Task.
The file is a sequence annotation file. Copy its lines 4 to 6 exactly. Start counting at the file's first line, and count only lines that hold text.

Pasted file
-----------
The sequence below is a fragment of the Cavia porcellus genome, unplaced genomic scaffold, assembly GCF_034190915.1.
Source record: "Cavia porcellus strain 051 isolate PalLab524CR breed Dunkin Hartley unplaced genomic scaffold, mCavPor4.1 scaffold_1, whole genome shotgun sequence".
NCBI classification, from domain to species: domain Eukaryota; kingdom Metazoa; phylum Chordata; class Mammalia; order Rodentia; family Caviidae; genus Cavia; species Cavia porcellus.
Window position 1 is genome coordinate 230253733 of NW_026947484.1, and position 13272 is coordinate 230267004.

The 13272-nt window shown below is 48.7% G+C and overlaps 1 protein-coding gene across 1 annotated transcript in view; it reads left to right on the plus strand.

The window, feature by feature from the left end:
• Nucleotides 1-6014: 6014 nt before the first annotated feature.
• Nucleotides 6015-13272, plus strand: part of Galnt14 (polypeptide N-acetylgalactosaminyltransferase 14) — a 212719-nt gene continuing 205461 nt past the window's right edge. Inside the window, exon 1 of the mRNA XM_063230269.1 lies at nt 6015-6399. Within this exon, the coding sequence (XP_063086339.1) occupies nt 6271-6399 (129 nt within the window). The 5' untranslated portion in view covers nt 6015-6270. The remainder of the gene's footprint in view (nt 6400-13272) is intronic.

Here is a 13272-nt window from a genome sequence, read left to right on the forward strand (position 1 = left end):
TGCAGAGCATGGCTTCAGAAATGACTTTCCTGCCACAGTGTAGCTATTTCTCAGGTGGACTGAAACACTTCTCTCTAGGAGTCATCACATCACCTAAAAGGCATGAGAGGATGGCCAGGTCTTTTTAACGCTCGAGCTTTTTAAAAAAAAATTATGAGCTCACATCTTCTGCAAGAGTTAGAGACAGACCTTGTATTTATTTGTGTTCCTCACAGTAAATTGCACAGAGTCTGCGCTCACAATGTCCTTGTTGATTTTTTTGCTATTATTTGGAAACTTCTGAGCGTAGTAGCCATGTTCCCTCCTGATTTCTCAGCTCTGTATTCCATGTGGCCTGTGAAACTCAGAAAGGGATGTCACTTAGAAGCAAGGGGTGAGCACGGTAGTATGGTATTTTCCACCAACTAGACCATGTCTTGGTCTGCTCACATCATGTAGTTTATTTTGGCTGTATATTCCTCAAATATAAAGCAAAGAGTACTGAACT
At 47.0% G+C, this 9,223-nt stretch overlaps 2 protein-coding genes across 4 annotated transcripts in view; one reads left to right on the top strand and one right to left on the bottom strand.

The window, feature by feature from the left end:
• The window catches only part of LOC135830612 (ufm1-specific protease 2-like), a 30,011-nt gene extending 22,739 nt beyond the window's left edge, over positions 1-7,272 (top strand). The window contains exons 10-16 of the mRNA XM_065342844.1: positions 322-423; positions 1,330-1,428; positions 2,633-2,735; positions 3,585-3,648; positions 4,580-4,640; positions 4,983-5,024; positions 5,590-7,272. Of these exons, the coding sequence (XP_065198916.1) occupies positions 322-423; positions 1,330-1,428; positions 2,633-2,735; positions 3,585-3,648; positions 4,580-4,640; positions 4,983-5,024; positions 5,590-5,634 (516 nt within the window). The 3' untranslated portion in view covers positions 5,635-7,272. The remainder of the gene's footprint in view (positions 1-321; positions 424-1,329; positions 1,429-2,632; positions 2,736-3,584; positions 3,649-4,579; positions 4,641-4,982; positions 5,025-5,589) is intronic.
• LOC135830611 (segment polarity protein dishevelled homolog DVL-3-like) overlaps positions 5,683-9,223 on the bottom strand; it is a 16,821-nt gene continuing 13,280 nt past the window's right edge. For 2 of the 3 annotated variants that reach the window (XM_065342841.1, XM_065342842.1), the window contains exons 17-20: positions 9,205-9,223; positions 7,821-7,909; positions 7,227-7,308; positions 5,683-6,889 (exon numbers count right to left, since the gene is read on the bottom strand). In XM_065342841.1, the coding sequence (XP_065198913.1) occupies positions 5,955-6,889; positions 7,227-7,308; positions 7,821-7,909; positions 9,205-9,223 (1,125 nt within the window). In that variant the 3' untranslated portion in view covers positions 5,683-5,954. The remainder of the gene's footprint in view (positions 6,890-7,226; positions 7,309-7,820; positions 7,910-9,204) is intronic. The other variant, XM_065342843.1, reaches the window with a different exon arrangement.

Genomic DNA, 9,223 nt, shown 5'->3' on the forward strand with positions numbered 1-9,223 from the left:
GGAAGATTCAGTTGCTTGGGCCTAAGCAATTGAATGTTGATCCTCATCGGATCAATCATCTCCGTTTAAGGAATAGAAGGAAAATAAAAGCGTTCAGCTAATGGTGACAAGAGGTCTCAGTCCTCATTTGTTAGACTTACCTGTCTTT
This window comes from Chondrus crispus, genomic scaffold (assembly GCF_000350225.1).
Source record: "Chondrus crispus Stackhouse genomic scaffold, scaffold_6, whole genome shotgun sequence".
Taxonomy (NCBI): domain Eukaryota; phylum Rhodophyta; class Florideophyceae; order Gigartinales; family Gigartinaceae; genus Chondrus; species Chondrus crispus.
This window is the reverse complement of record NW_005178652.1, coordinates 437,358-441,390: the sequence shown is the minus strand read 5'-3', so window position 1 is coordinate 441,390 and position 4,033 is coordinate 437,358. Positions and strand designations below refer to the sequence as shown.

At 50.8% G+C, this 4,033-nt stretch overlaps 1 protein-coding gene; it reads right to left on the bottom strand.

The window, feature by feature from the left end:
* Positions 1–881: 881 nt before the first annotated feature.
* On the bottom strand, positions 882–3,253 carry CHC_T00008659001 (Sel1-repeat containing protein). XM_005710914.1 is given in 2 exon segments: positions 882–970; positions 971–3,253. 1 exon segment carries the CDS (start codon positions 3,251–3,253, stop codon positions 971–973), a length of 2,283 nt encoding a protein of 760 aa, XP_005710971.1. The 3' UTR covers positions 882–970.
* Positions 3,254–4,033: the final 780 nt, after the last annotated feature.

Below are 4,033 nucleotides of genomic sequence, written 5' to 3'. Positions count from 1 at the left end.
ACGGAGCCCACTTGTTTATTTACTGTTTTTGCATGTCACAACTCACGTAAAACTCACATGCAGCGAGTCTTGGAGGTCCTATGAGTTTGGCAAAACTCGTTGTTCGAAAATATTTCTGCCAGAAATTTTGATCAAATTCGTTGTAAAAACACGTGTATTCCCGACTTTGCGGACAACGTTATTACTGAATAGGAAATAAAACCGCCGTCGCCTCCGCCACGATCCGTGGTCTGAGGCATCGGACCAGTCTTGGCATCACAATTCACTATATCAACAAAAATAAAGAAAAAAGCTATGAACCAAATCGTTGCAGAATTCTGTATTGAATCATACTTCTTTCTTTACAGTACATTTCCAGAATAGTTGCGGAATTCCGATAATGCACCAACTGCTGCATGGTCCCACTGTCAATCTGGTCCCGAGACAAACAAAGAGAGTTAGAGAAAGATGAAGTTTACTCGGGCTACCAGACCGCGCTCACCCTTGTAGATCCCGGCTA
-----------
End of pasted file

Window position 1 is genome coordinate 230253733 of NW_026947484.1, and position 13272 is coordinate 230267004.

The 13272-nt window shown below is 48.7% G+C and overlaps 1 protein-coding gene across 1 annotated transcript in view; it reads left to right on the plus strand.

The window, feature by feature from the left end: